Around the WNBA: Chennedy Carter takes early lead in ROY race

Atlanta Dream guard Chennedy Carter, left, and forward Monique Billings congratulate each other after a WNBA basketball game against the Dallas Wings. (Phelan M. Ebenhack/AP)

Three things are certain in life: death, taxes, and a healthy Seattle Storm being the team to beat in the WNBA. That said, with the 5-2 Las Vegas Aces on the Storm’s tail, the Breanna Stewart vs. A’ja Wilson MVP race is only the beginning of the mayhem happening in the “wubble.”

Rookie of the Year Race

While the Rookie of the Year race initially appeared over before it started, nobody knew what would come next after Sabrina Ionescu left game three with an ankle sprain. For anyone curious as to what happens when the baby GOAT (who possibly could have gone for both ROY and MVP) goes down, there are two words: Chennedy. Carter.

Carter forwent her senior season at Texas A&M to play in the WNBA, where she was drafted third overall by the Atlanta Dream, and her bold move paid off when she became the youngest player ever to drop 30-plus points in a single game in a nail-biting 93–92 loss to Seattle. Carter’s 35 points were also a Dream franchise record for most points in a game by a rookie.

Overshadowed in her NCAA days by the Oregon duo of Ionescu and Satou Sabally, who were drafted first and second overall, Carter has shown that the chip on her shoulder from never getting the so-called “hype” just fuels her to be a better player.

Downfall of the Champs

Week two in the wubble was forgiving to absolutely nobody — least of all the 2019 champion Washington Mystics. The team that entered the week with one loss is now .429 on the season.

With three straight losses, including giving the New York Liberty their only victory of the season on Friday night, the Mystics are currently tied for seventh in the league. (Lucky for them, though, they play in the East alongside both of the WNBA’s 1-6 teams. If they resided in the Western Conference, they would now sit in last place.)

Reigning WNBA Finals MVP Emma Meesseman, Aerial Powers and Myisha Hines-Allen have been attempting to fill the talent gap left with the absence of Elena Delle Donne, Natasha Cloud and Tina Charles, but have scored an average of 16 points per game fewer than when they started their wubble campaign 3-0.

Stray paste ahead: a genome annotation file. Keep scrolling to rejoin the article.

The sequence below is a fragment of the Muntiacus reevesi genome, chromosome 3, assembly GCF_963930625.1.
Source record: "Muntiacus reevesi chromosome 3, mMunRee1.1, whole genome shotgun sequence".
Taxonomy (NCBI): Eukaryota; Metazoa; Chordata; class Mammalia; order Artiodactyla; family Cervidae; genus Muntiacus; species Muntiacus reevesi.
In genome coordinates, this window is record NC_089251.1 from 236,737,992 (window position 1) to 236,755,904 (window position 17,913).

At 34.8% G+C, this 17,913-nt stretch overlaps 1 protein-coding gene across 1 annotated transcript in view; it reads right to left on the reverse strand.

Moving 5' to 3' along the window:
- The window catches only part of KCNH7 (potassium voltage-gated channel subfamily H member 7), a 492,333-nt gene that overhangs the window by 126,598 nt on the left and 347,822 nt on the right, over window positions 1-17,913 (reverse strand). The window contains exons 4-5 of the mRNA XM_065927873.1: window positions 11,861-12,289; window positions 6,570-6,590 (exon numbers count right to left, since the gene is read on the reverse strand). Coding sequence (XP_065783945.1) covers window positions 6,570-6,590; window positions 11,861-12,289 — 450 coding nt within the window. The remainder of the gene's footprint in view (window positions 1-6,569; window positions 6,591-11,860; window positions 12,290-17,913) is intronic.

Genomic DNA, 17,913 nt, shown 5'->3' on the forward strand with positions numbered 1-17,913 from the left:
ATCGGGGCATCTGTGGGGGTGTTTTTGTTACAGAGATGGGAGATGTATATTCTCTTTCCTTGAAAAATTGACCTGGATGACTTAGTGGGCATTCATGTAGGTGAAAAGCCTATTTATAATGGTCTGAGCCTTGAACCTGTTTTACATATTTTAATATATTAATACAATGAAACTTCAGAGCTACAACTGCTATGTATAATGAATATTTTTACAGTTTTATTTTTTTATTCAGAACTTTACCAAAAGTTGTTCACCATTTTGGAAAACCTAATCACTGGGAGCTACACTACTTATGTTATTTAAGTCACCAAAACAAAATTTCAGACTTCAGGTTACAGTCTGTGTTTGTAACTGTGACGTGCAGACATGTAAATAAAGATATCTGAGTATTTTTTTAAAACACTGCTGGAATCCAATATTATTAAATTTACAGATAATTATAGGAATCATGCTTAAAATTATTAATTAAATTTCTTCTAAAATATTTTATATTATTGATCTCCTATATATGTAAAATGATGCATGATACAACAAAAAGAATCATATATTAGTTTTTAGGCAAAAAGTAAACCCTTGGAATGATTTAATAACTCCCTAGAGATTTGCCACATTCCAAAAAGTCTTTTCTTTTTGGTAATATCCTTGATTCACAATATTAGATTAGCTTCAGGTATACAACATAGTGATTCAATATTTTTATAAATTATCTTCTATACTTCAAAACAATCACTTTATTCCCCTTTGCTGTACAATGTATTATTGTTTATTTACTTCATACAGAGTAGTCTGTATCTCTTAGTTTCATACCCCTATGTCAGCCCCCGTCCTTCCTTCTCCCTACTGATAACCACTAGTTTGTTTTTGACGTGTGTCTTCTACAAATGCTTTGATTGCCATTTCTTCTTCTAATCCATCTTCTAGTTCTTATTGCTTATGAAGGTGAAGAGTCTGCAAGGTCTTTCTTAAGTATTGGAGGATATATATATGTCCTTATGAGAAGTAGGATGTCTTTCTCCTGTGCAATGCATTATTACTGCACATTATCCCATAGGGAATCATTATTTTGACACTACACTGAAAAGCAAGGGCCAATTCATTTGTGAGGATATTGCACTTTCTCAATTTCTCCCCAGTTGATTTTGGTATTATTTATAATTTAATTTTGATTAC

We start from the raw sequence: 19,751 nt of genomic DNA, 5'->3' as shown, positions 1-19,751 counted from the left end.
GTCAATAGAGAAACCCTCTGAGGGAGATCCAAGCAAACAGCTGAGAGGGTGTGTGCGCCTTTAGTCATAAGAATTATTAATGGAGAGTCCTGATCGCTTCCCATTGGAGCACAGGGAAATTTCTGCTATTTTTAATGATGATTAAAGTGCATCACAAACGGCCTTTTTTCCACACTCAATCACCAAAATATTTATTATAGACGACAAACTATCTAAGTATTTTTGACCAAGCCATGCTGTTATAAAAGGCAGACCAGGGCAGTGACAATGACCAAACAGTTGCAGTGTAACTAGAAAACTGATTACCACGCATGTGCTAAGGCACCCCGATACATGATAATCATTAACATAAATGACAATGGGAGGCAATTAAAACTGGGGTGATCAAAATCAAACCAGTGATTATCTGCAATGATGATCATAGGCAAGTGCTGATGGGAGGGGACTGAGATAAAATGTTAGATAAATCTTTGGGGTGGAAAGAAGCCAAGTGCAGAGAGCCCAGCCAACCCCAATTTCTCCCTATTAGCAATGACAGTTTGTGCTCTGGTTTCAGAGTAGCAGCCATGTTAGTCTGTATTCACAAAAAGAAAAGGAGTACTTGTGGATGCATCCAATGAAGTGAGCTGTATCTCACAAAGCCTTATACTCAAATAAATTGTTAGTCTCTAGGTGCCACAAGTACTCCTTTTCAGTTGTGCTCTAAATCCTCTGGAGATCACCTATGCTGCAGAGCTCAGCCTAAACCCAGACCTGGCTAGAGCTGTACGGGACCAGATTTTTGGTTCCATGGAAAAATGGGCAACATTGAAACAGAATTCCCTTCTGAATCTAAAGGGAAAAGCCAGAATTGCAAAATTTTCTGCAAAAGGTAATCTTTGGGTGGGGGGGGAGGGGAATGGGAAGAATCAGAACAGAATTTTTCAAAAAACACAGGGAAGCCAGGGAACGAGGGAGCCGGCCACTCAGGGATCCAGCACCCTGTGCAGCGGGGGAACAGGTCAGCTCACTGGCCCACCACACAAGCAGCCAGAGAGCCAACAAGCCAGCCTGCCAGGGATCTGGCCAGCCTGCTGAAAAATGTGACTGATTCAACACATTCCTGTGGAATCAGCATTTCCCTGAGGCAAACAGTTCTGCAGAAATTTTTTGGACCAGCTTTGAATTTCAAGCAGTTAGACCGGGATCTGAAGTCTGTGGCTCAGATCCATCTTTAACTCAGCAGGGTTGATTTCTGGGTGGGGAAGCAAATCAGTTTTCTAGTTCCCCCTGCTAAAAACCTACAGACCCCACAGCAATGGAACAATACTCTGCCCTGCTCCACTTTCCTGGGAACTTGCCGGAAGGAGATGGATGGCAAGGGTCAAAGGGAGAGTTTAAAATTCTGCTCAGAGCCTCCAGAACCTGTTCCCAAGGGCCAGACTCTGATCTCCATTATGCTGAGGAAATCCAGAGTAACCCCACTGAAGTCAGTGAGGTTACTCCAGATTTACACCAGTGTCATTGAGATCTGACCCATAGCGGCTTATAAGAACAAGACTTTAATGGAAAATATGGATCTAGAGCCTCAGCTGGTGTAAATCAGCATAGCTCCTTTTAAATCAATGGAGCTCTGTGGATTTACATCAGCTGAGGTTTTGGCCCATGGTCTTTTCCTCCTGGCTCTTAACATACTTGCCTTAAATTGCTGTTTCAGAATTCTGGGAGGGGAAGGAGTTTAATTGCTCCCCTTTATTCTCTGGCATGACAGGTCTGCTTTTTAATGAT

Phoenix vs. Everybody

The Suns aren’t the only basketball team out of Phoenix to be making headlines over the past week. Mercury guard Diana Taurasi first made a splash when she exchanged words with Allie Quigley during Phoenix’s 96–86 win over the Sky on Thursday, and backed up her chatter by tallying 22 points, six assists and four rebounds.

Taurasi, however, went down with a hip injury after dropping 14 points, five assists and six rebounds in the Mercury’s ensuing loss to the Storm. An MRI confirmed that the injury was not related to the back surgery Taurasi underwent during the 2019 season, but many are still worried as Taurasi had voiced concerns about playing this year.

The Mercury also got into it with the Lynx, but this time on the internet. Minnesota tweeted a photo of Lynx guard Lexie Brown alongside the infamous post-game-celebration shot of Portland Trail Blazers guard Damian Lillard, and Phoenix had some not-so-nice things to say about the comparison.

The Mercury and Lynx don’t play until Aug. 21, but tensions will be high — at least between social media teams.

Chicago is Here to Play

Quigley’s spat with Taurasi wasn’t just all talk – the guard received what was a seemingly unfair technical foul after the verbal exchange in a game that Sky head coach and GM James Wade called one of the most poorly refereed matches he’d ever seen.

The loss didn’t derail Chicago’s overall trend, though, and both Quigley and Kaleah Cooper dropped 20-plus points on the Connecticut Sun to give the Sky three wins in their last four. The Sky, who sit first in the Eastern Conference, play their next matchup against the Storm, which will help determine for the moment who deserves best-in-class status IMG Academy campus this summer.

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